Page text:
The Civil War brought them together and it would tear them apart! Beautiful Kitty Claiborne, the pampered daughter of a wealthy senator, fell deeply in love with Lt. William Benson, attaché to President Lincoln. However, she had no idea her life would change so dramatically after they were married. Could her love endure the hardships of life in a remote cabin when, during the war, Will was given an assignment in East Tennessee? And why didn’t her husband tell her his mission when he left her alone for weeks at a time? Was he one of the mysterious Phantom Warriors everyone was talking about? When he was carried home, badly wounded, by a group of strangers, would she be able to smuggle them all through enemy checkpoints to safety? And why did she bury her husband’s breastplate, from his uniform, deep in the soil on their little farm? The Breastplate is the story of the lives and families torn apart by the Civil War, and the courage of one woman as she struggles to keep her love and family intact during such turbulent times.
Her tattered coat wrapped tightly around her, Kathleen O'Connor hurried home, the raw winter wind penetrating to her very bones. She had worked hard in the freezing cold since early morning, cleaning the stables where her father was employeed. She struggled, doing the hard, difficult work, trying to keep his job for him whie he was ill with lung fever. The tiny hovel they called home belonged to his employer, and without the job they would lose their home. As miserable as it was, she could not let that happen. Not while her mother and father were both so very ill. An epidemic of measles had swept through the small village where they lived, killing several peop;e. The terrible disease had not stricken her, but both of her parentgs were gravely ill with pneumonia as a result of it. She pushed open the door, but felt no warm relief from the bitter cold. Rushing to the stove she shoveled a few lumps of coal into the ashes, noticing with dismay the coal bin was almost empty. Quickly, she fanned the coals into glowing embers and held her red chapped hands over the heat. It was then she noticed the quietness. No coughing!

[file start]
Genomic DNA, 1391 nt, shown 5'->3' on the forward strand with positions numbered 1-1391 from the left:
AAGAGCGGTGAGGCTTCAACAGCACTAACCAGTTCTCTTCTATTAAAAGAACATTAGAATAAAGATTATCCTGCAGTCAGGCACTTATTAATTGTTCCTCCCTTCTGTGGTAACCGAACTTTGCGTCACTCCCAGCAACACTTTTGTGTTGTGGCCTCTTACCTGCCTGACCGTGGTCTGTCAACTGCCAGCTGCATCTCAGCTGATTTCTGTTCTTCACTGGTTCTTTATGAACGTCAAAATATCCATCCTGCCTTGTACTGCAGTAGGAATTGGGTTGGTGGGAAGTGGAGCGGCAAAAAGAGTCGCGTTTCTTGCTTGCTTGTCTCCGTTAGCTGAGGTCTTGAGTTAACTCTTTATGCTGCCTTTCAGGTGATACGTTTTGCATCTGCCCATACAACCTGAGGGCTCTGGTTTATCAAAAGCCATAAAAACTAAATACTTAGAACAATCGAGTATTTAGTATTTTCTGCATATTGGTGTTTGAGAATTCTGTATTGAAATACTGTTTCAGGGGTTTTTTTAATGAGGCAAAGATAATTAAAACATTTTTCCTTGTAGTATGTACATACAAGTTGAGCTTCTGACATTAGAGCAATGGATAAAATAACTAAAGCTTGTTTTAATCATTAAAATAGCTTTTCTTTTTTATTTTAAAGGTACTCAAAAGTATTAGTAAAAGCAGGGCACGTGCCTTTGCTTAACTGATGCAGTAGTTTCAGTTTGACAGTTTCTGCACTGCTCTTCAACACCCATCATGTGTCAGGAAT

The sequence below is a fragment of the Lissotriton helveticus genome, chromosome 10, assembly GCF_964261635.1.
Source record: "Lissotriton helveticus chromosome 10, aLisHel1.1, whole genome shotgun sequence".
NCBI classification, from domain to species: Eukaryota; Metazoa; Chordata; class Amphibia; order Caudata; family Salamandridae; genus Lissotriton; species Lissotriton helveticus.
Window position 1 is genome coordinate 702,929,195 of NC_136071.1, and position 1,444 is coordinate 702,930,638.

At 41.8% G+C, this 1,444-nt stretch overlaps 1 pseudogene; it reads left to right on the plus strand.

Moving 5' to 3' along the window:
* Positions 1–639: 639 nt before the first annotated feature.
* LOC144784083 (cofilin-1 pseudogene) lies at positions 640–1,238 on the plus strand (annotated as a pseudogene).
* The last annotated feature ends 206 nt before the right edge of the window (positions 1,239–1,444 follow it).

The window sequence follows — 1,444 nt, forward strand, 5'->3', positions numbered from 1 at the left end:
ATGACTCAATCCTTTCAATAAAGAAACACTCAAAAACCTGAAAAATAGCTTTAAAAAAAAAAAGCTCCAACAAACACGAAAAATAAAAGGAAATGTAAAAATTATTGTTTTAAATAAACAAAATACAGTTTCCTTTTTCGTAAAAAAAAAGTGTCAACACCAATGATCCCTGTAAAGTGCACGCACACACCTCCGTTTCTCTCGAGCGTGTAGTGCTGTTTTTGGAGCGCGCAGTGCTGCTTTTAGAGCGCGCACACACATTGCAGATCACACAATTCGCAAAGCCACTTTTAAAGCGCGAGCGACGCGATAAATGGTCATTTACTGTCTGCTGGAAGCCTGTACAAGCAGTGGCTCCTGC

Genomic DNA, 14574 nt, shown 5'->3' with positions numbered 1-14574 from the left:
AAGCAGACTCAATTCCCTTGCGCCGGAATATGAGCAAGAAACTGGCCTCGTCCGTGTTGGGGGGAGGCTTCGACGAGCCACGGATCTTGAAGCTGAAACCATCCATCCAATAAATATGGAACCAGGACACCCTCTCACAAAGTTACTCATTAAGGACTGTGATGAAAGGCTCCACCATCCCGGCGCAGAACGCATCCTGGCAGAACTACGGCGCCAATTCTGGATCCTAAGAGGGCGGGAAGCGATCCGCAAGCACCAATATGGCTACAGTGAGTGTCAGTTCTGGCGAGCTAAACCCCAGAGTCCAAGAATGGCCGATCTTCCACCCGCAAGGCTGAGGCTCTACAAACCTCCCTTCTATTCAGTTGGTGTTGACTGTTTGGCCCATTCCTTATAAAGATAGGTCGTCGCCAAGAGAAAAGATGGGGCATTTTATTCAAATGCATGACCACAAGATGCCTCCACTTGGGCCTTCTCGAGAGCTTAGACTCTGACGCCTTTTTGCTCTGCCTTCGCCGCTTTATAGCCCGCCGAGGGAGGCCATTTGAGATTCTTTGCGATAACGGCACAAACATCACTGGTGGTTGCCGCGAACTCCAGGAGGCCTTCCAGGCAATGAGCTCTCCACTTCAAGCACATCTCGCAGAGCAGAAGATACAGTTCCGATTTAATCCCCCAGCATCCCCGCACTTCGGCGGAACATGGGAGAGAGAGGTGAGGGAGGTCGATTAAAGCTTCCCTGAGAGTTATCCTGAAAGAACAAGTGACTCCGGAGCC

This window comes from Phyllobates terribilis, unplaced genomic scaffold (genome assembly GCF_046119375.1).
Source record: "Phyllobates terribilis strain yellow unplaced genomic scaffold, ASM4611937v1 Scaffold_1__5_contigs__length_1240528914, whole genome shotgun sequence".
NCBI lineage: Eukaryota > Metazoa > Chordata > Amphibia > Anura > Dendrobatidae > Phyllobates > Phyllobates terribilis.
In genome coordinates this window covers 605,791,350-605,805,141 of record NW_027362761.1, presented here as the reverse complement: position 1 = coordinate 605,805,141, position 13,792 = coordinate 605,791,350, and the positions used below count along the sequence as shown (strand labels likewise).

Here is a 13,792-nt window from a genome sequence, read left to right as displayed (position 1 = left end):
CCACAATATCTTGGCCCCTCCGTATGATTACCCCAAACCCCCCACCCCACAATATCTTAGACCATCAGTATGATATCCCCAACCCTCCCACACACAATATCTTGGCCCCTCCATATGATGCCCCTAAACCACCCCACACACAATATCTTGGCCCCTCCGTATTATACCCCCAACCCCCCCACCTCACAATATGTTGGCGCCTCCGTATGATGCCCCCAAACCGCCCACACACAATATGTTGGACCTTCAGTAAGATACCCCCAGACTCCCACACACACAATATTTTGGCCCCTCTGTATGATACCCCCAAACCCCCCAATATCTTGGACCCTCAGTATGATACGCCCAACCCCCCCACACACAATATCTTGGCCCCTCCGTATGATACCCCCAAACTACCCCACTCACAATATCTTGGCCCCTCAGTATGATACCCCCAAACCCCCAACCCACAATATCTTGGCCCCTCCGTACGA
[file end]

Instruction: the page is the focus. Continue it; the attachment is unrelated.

About Shirley McCracken